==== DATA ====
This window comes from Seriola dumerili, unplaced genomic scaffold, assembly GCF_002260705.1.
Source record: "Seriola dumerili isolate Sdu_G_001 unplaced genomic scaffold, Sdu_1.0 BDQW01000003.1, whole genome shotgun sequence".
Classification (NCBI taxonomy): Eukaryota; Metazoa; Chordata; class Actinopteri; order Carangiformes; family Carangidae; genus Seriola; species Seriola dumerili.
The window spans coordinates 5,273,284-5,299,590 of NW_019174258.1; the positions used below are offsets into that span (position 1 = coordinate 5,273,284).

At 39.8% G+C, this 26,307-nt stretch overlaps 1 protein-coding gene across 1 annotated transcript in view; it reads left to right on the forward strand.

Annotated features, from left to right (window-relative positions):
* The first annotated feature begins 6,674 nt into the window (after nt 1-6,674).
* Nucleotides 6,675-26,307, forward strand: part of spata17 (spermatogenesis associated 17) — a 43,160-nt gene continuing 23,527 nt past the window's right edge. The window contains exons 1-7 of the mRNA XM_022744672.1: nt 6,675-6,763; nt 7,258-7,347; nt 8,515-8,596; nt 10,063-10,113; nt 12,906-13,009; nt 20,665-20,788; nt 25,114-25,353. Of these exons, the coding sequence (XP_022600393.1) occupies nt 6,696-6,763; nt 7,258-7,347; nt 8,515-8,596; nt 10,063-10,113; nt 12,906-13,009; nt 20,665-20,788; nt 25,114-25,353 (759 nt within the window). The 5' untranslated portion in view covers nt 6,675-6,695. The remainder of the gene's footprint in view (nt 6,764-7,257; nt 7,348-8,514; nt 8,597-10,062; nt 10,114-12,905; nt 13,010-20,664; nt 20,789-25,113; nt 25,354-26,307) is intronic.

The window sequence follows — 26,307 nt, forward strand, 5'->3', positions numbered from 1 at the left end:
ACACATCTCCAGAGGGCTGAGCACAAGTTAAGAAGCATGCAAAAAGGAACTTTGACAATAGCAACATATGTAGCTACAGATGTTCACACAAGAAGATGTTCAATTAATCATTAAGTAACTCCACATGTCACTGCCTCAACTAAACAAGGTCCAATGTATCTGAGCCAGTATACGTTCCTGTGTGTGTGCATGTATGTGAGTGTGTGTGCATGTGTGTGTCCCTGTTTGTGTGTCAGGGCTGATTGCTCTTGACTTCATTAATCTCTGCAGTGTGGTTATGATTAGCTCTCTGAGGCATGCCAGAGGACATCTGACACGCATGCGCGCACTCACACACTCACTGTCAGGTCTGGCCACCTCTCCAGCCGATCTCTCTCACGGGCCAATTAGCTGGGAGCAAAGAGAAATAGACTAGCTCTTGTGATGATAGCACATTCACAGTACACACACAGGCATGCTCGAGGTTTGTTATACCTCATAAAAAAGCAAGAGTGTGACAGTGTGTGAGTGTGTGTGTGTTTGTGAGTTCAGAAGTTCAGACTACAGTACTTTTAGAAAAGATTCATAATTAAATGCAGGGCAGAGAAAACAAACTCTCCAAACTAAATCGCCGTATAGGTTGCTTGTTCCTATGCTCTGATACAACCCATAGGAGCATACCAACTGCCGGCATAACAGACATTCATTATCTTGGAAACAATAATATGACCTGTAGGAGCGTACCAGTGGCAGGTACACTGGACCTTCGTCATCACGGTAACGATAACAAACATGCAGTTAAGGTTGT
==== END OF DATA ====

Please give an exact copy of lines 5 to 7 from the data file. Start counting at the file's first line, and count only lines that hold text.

At 39.8% G+C, this 26,307-nt stretch overlaps 1 protein-coding gene across 1 annotated transcript in view; it reads left to right on the forward strand.

Annotated features, from left to right (window-relative positions):
* The first annotated feature begins 6,674 nt into the window (after nt 1-6,674).